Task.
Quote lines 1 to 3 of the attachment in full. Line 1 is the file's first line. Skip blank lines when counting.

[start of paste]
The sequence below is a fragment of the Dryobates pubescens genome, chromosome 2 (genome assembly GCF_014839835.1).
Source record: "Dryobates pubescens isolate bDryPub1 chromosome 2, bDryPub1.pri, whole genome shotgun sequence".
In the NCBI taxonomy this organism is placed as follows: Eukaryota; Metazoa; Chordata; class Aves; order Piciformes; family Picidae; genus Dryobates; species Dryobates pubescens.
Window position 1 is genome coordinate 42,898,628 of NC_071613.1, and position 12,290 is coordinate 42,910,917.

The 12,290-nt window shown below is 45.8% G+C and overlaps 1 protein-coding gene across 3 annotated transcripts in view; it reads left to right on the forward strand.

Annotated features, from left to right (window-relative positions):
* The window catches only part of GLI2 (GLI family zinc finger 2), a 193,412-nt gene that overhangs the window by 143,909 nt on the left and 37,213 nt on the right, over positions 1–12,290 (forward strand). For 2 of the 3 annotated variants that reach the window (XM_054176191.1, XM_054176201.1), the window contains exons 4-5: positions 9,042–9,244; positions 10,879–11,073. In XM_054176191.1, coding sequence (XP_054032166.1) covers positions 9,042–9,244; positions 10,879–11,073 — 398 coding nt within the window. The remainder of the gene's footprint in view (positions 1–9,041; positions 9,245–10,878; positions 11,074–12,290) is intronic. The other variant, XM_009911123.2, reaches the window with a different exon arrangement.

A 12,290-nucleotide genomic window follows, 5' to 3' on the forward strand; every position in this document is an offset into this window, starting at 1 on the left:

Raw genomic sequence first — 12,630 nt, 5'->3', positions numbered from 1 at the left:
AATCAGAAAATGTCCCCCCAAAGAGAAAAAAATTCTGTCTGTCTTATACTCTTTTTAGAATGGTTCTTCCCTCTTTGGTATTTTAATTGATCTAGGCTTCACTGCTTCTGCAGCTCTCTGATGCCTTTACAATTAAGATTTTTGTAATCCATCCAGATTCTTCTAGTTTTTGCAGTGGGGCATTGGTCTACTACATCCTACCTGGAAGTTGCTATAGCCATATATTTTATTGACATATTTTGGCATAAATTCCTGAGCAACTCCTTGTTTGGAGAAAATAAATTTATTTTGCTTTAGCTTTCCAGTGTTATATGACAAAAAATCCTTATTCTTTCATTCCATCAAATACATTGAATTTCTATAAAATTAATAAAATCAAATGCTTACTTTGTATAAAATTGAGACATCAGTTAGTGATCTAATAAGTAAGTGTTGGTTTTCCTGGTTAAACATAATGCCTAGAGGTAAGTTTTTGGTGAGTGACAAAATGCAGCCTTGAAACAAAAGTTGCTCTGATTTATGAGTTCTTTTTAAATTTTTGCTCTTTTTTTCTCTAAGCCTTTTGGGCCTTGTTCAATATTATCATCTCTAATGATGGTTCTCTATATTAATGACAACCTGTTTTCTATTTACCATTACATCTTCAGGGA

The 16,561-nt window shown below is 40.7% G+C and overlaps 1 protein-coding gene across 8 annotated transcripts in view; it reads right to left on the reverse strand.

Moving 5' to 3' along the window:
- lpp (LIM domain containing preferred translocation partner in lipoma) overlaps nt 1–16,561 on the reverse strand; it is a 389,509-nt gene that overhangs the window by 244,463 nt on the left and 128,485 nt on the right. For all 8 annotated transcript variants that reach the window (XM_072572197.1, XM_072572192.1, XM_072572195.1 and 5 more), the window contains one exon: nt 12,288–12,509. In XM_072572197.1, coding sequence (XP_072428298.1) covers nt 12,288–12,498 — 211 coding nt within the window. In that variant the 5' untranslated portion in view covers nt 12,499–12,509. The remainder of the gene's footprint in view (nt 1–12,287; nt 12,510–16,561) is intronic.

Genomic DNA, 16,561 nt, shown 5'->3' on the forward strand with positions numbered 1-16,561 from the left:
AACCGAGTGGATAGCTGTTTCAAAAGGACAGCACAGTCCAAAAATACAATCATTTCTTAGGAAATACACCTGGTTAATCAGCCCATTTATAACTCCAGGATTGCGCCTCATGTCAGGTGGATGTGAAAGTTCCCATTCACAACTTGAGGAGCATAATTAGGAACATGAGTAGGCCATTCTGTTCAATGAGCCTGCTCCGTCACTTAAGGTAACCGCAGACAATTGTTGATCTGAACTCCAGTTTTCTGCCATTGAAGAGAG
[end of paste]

The sequence below is a fragment of the Dryobates pubescens genome, chromosome 2 (genome assembly GCF_014839835.1).
Source record: "Dryobates pubescens isolate bDryPub1 chromosome 2, bDryPub1.pri, whole genome shotgun sequence".
In the NCBI taxonomy this organism is placed as follows: Eukaryota; Metazoa; Chordata; class Aves; order Piciformes; family Picidae; genus Dryobates; species Dryobates pubescens.